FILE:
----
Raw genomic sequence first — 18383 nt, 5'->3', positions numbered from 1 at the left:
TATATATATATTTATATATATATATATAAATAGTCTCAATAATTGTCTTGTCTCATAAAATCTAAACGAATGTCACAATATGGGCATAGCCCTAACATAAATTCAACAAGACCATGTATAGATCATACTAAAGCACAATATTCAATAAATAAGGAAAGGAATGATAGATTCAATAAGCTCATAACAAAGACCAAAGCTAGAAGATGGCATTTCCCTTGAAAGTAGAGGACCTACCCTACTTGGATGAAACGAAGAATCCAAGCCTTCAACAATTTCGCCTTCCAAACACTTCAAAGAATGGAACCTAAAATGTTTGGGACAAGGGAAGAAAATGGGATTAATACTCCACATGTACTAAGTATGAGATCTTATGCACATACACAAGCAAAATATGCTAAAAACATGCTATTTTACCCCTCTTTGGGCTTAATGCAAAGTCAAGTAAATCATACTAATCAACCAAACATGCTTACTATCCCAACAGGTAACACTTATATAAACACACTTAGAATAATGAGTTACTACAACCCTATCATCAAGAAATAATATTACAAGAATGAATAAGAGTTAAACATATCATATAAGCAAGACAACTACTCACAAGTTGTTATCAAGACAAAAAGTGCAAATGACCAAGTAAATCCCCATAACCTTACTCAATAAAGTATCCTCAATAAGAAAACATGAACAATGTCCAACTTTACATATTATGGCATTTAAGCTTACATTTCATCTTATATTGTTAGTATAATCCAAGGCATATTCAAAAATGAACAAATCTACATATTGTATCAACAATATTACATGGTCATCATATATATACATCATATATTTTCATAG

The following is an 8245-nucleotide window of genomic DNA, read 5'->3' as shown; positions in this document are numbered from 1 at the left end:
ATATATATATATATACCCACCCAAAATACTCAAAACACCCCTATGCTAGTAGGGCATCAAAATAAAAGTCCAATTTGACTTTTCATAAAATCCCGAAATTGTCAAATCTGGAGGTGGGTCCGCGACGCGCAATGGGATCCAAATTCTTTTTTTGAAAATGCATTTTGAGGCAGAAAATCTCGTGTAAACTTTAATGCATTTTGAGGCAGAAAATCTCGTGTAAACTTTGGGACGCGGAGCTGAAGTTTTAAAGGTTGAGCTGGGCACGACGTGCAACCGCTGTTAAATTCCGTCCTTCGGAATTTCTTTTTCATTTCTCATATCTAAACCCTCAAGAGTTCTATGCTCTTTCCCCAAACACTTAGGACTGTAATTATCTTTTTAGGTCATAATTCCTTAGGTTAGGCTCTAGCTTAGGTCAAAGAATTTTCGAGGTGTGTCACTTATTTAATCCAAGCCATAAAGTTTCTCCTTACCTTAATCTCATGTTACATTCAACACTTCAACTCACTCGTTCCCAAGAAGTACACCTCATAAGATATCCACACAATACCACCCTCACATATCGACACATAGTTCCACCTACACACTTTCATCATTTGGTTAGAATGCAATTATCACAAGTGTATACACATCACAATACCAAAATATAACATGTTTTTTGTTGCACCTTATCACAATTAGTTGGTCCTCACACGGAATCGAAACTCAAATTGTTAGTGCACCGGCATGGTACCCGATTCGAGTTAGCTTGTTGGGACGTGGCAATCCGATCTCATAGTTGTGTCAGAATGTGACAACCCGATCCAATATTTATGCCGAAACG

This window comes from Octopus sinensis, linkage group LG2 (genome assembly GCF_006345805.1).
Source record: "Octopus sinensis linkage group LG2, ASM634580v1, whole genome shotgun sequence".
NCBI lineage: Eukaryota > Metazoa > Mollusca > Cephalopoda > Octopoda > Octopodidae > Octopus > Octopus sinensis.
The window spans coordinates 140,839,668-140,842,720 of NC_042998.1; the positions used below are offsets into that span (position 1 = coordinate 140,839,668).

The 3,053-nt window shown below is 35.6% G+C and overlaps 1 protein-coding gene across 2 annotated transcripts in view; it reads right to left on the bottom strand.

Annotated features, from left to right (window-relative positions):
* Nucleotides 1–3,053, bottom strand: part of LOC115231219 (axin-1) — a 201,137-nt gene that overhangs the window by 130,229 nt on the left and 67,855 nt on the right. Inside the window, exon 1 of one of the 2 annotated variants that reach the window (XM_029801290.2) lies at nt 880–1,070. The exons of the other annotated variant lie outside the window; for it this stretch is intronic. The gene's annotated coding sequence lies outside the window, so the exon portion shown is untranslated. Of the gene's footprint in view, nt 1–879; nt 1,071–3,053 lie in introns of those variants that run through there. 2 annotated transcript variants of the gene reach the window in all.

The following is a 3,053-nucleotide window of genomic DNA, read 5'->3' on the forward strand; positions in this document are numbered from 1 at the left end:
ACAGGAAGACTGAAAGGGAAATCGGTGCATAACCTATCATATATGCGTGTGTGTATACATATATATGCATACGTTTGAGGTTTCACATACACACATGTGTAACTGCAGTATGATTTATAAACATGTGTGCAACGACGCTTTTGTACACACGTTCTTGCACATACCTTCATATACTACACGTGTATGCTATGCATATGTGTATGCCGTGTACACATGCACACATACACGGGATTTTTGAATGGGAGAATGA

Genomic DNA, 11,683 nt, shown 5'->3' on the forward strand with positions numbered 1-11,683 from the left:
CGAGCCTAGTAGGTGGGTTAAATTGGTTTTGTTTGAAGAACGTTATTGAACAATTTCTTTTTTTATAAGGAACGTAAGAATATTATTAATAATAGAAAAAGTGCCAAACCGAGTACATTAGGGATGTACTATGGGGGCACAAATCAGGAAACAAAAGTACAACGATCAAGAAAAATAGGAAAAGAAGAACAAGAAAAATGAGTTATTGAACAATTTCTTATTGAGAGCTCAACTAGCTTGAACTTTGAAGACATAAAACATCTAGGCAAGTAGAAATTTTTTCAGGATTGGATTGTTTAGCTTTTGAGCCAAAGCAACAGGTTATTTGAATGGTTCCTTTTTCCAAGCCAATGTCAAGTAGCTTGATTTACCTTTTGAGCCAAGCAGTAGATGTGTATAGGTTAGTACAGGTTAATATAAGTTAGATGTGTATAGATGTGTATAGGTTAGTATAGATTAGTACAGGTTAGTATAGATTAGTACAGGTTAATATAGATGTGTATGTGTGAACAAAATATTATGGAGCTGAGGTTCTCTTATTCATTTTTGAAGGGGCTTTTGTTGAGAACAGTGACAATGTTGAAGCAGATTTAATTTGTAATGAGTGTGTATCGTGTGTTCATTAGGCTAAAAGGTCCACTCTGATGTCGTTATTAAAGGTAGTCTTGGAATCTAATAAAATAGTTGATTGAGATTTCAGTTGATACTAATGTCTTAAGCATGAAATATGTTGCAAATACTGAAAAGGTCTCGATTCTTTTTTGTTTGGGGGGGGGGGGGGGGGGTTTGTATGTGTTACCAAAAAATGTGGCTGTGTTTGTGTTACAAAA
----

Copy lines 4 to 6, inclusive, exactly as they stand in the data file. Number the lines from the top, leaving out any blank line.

ATATATATATATATACCCACCCAAAATACTCAAAACACCCCTATGCTAGTAGGGCATCAAAATAAAAGTCCAATTTGACTTTTCATAAAATCCCGAAATTGTCAAATCTGGAGGTGGGTCCGCGACGCGCAATGGGATCCAAATTCTTTTTTTGAAAATGCATTTTGAGGCAGAAAATCTCGTGTAAACTTTAATGCATTTTGAGGCAGAAAATCTCGTGTAAACTTTGGGACGCGGAGCTGAAGTTTTAAAGGTTGAGCTGGGCACGACGTGCAACCGCTGTTAAATTCCGTCCTTCGGAATTTCTTTTTCATTTCTCATATCTAAACCCTCAAGAGTTCTATGCTCTTTCCCCAAACACTTAGGACTGTAATTATCTTTTTAGGTCATAATTCCTTAGGTTAGGCTCTAGCTTAGGTCAAAGAATTTTCGAGGTGTGTCACTTATTTAATCCAAGCCATAAAGTTTCTCCTTACCTTAATCTCATGTTACATTCAACACTTCAACTCACTCGTTCCCAAGAAGTACACCTCATAAGATATCCACACAATACCACCCTCACATATCGACACATAGTTCCACCTACACACTTTCATCATTTGGTTAGAATGCAATTATCACAAGTGTATACACATCACAATACCAAAATATAACATGTTTTTTGTTGCACCTTATCACAATTAGTTGGTCCTCACACGGAATCGAAACTCAAATTGTTAGTGCACCGGCATGGTACCCGATTCGAGTTAGCTTGTTGGGACGTGGCAATCCGATCTCATAGTTGTGTCAGAATGTGACAACCCGATCCAATATTTATGCCGAAACG

This window comes from Octopus sinensis, linkage group LG2 (genome assembly GCF_006345805.1).
Source record: "Octopus sinensis linkage group LG2, ASM634580v1, whole genome shotgun sequence".